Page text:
Another one goes subscription

My favorite writing app, Ulysses, switches to a subscription model.


Last week, an email landed in my inbox. The subject line was pretty straightforward: “Ulysses Switches to Subscription.” I scanned the email for the only thing I cared about in that moment… “How much?” Of course, it wasn’t listed on the email, so I followed the link to their blog post. The site was completely overwhelmed with traffic and wouldn’t load.

So in that moment, while I was waiting for the massive surge of traffic to subside, I thought “How much Ulysses was worth to me?” It’s not an exaggeration when I say that Ulysses is my favorite writing app. I write blog posts, strategy document, notes, books… virtually everything in Ulysses. It’s on my Macs, iPhone and iPad and it keeps everything I write in sync across all platforms. 

Ulysses isn’t some ad-supported free app. It’s a professional writing app. I’ve invested I lot of money in Ulysses, owning both the $45 Mac version and the $15 iOS version. I landed on Ulysses after trying a range of other apps. I liked lots of them, but Ulysses did everything I wanted it to do and more. It was worth the investment.

Eventually, the blog post did load. Ulysses is now $39.99 a year or $4.99 a month. As an existing user, I qualify for the 50% discount on the annual plan for the lifetime of the product. So I’d be paying $19.99 per year. This price includes both the macOS app and the iOS app, which were previously sold separately.

How much is Ulysses really worth to me? Does the new subscription offer for Ulysses offer enough value to justify paying them a monthly or annual fee?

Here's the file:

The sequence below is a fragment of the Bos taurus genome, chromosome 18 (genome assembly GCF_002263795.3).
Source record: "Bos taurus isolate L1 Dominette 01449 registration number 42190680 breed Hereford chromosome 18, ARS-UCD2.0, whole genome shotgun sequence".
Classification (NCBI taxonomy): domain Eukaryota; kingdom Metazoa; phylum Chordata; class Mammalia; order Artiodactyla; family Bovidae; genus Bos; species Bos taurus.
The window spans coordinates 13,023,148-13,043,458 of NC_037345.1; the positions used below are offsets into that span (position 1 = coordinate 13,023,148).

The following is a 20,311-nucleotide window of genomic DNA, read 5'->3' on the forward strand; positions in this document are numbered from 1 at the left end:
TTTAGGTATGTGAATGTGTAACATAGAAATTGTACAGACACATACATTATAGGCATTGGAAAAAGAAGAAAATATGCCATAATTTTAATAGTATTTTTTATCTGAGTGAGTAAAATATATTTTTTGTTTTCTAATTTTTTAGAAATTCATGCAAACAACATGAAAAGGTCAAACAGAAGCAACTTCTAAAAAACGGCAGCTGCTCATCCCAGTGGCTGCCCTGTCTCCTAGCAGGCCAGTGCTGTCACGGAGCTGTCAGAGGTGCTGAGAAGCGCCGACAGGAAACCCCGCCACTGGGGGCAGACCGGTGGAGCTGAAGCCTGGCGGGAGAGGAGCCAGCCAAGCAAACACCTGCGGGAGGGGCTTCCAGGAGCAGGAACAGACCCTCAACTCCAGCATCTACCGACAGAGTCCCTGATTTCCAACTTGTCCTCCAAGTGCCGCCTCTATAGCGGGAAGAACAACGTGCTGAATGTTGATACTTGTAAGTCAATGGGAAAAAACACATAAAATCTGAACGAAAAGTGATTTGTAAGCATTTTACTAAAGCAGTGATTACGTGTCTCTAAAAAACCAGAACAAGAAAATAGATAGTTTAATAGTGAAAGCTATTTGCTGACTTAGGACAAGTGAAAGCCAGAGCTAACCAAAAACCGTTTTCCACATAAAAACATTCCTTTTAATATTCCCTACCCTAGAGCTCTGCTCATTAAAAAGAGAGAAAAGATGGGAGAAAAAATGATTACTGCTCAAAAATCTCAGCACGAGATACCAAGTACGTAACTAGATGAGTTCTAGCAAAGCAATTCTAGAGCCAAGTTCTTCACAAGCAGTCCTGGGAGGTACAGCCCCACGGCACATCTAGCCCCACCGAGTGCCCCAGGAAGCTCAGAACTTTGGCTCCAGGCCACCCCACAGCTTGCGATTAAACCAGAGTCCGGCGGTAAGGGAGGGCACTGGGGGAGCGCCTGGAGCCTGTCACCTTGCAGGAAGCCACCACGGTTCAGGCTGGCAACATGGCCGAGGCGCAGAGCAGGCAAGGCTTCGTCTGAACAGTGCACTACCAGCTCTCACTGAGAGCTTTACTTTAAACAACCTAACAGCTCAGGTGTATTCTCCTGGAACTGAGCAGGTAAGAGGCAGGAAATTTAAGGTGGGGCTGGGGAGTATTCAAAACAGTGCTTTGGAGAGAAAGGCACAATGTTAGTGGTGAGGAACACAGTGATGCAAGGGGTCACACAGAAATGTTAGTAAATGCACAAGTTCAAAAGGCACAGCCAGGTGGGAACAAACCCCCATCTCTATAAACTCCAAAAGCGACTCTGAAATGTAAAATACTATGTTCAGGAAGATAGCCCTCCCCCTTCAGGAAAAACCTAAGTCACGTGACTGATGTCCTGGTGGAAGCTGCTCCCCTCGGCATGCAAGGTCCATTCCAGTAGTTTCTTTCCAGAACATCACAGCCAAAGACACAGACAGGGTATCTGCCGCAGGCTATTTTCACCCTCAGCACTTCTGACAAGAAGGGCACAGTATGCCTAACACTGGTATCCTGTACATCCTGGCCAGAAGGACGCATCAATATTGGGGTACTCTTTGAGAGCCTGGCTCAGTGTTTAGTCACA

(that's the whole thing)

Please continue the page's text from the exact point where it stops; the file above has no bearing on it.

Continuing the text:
It’s easily worth $20 a year to me. It’s my favorite writing app and at the center of my writing workflow. $20 a year is a small price to pay for an app that is as outstanding as Ulysses. I'll subscribe at the discounted annual rate. 

Would it be worth $40 a year? I don’t know. I’d probably try out some of the other options before I committed. People have been raving about Bear lately. I purchased a copy of Scrivner that I really like and should use more often. Byword was really awesome and I enjoy using it. But Ulysses is perfect for what I need right now, and I think I’d still subscribe at $40/year.

But the reality is that this is a very individual decision. Whether it’s worth it to you will depend on your usage and your budget.

But the reality is that this is a very individual decision. Whether it’s worth it to you will depend on your usage and your budget. If you don’t write much, Ulysses is overkill. There are cheaper alternatives and many free options. Some people won’t pay for apps at all and Ulysses obviously isn’t for them. Make the decision that is right for your situation. 

I’ve dropped many apps and services over the years as my needs change or the product changes. I’ve changed to-do list apps several times over the years because of changes in products, pricing, ownership and more. (Backpack* > Flow > Wunderlist > ToDoist) Every single time I made a change, I asked the same question, what’s the product worth to me? And I'll ask that same question every time a new subscription model pops up.

Consumer buying psychology changed with the introduction of the App Store. Today, most people — even some professional users — don’t want to spend significant money up front on premium apps. Developers are still trying to find a way to build quality products and still turn a profit. For many pro products, subscription pricing will be a popular pricing option. And if it means that apps I love and use will continue to evolve and improve, I’m willing to pay for that.

* Backpack from 37 Signals was awesome. It wasn't really an online to-do list app. It was closer to something like Evernote. But I loved it and was really disappointed when they discontinued it.

Bob Wertz writes about design, technology and pop culture at Sketchbook B. Bob is a Columbia, South Carolina-based designer, creative director, college instructor, husband and dad. He’s particularly obsessed with typography, the creative process and the tools we use to create. He's currently in the middle of a project to design a new shirt a week for an entire year. Follow Bob on TwitterInstagram and Micro.Blog.